An employee’s guide to RSUs and Stock Options

More and more employers in the Tech sector are offering Restricted Stock Units (RSUs) or Stock Options to their employees.  These have been popular with US companies for a long time, and so those working for global companies, and those who are working remotely for US/Canadian businesses are finding that they have these as part of their remuneration package.  


So, what are they and what does it mean? 


An RSU is a type of share that carries a restriction. This may be performance based or time based.  


Usually, the shares are Granted – your employer tells you that you are going to get them, then they Vest – you actually get them (when the restrictions are lifted) over a period of time.  The vesting usually takes place over several years, and the shares may vest monthly, quarterly or annually, depending on the scheme your employer offers.


There is no tax at Grant and the shares are usually given to you free. However, you will pay income tax and NIC on the value of the units/shares at the time they vest. Usually, your employer will sell sufficient shares on your behalf to cover the tax bill.


By contrast, if you are granted Options, you will usually need to pay for these, albeit at a lower than market value.  Unlike RSUs, you have the choice as to whether to acquire the shares or not. 


Your employer will Grant you a number of Options at a particular price – often the market value at the point of Grant. In order to get the shares, you will have to Exercise the Options and pay for those you wish to acquire.  You may be able to exercise the Options immediately, or you may have to wait until they Vest. Even then, you may wait to exercise the Options and only do this immediately at the point that you want to sell them.  This may happen upon a floatation or other capital event. There is often a fixed period in which you can exercise your Options. 


Hopefully by the time you exercise the Options, the price of the shares has increased and so you will pay less for the shares than they are worth.  In this scenario, you do not pay any tax at Grant or Vesting, instead, you will pay income tax at the point of Exercise on the difference between the price you paid and the market value at that time.  


In the case of some tax advantaged shares, for example, EMI, the tax treatment will be different.


Then what? 


Once your RSUs vest or you have exercised your Options, you effectively hold shares like any other shares that you might buy. There may be specific times when you can sell these, depending on your employer’s trading window, but in general, it is then your decision to keep the shares or to sell them.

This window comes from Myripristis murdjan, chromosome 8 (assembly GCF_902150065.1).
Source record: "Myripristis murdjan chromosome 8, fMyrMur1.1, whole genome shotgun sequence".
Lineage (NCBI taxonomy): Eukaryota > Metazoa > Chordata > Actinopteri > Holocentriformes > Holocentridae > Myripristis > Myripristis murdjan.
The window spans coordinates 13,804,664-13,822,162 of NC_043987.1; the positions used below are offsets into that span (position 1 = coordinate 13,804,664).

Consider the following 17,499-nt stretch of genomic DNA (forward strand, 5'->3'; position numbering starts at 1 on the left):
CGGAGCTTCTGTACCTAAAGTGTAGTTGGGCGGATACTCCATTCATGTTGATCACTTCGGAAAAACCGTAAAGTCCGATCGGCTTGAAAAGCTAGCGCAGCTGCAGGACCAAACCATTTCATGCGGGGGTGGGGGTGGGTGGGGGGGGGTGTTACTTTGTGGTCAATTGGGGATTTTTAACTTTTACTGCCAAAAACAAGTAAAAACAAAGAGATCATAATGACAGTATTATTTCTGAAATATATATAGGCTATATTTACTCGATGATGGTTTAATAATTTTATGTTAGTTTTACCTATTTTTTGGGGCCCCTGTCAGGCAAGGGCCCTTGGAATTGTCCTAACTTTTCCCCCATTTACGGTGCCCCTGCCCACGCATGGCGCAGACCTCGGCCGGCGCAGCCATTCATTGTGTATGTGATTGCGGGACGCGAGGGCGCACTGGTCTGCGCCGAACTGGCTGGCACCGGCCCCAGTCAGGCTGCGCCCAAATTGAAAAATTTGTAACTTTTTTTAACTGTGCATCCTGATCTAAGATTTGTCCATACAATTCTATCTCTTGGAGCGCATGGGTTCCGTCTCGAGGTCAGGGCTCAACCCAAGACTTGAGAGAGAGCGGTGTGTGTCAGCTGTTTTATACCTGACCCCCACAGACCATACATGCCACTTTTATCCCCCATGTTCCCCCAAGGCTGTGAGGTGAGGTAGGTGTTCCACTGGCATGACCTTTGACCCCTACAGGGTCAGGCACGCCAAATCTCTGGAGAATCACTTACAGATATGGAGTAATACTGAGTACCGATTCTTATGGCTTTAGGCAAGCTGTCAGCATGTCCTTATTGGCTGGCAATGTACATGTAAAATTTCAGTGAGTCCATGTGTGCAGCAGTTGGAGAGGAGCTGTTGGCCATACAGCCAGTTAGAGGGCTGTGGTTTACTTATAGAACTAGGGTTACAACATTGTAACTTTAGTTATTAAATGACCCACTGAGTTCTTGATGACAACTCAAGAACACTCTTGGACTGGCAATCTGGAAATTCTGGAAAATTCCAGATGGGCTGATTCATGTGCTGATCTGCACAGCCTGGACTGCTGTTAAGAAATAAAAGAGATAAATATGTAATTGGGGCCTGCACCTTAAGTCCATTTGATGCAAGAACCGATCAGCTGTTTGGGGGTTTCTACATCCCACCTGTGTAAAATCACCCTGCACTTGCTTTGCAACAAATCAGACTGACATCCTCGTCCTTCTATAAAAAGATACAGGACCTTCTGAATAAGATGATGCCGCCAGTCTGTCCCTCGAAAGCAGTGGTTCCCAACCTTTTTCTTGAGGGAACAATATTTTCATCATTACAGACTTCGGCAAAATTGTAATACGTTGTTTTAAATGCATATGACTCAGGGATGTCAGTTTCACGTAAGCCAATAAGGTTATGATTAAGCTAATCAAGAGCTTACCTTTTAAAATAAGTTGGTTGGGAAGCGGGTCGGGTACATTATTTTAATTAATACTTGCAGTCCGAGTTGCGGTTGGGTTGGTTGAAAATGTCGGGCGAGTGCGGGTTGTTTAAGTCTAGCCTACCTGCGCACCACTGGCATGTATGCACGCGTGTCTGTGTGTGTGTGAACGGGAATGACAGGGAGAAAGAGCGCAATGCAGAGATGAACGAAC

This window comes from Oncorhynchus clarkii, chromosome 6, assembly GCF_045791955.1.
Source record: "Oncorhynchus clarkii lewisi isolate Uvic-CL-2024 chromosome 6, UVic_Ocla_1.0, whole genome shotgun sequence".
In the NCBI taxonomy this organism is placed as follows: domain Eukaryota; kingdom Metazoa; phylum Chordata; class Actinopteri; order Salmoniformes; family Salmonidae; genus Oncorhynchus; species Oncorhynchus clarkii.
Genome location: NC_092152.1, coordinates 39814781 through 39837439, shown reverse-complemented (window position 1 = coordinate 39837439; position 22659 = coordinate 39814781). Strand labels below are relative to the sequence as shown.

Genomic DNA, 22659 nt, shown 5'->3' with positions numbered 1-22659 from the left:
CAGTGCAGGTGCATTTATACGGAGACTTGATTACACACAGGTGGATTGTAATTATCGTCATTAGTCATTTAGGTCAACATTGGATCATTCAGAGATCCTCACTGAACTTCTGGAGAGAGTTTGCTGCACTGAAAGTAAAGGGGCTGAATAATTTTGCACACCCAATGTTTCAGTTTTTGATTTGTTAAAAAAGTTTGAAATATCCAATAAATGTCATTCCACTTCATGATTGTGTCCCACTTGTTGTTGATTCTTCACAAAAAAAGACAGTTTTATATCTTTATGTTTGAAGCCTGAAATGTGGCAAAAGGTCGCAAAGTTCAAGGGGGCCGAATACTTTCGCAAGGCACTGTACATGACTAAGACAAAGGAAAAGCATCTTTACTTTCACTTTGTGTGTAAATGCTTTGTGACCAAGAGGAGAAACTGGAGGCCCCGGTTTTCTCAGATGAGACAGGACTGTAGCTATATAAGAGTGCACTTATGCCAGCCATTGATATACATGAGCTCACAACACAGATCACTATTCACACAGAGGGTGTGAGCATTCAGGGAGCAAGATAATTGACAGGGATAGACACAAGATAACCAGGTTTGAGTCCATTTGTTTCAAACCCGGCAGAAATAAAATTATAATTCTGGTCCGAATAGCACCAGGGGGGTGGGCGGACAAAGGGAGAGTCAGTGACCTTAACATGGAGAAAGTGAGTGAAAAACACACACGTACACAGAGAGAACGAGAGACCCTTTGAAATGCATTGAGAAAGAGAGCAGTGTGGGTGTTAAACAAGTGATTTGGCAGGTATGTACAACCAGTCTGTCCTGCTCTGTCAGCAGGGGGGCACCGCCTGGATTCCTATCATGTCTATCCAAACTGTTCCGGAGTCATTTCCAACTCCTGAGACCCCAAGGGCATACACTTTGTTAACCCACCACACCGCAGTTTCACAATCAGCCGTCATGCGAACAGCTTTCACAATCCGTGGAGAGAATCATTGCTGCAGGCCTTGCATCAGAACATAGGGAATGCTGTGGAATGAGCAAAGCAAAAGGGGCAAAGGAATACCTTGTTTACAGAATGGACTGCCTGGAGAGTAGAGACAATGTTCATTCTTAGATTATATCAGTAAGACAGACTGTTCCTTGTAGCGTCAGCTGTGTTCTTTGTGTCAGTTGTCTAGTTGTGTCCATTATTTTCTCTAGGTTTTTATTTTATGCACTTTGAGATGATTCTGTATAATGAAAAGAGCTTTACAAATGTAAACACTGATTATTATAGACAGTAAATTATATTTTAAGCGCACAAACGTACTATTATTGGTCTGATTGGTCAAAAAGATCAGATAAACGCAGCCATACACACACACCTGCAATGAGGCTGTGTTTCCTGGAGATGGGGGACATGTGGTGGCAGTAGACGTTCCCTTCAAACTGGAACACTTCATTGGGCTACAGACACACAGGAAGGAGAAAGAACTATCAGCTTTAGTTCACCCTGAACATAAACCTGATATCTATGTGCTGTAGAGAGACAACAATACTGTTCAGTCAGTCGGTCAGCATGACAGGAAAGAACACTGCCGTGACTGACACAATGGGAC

When you sell the shares, you may have Capital Gains Tax (CGT) to pay.  


If you sell the shares on the same day that you acquire them, then you are unlikely to have any CGT to pay. This is because you will be treated as selling the shares you acquired on that day, and unless the price fluctuates significantly on a single day, you will not have made a taxable gain. 


However, if you retain your shares, even for a short time, then whether you pay tax or not on these will depend on a number of factors – for example, whether you had retained any previous shares that vested/were exercised, what the market value of those shares were on acquisition and what the exchange rate has done (assuming your shares are designated in a currency other than GBP, which most are).  There are complex matching rules that will need to be applied in order to correctly calculate your CGT for UK tax purposes.


Taking advice from both your tax adviser and your financial planner is likely to be highly beneficial so that you understand what the tax you pay will be, and whether there are any opportunities to plan to minimise the tax due. 


You will need to report any capital gains as part of your Self-Assessment tax return and this will not be handled by your employer, so if you do not already prepare a self-assessment tax return, you will need to register with HMRC to do that.  


What next?


RSUs and Options are a very beneficial part of any remuneration package, but it is important to understand the UK tax implications so that you can plan to maximise that benefit.  


At Gravita we have a dedicated team of experts who have been working in the RSU space for a number of years, advising both employees and their employers.  We have developed a bespoke system that enables our clients to plan their taxes around the complex UK tax rules and we have advised clients of every size from large tech giants (Meta, Snap, Amazon, Microsoft etc.) to smaller, Independent companies who are offering UK based employees RSUs for the first time.  


For more advice on how we can help you or your team, please contact Michaela Lamb or the Gravita tax team to arrange an initial chat.

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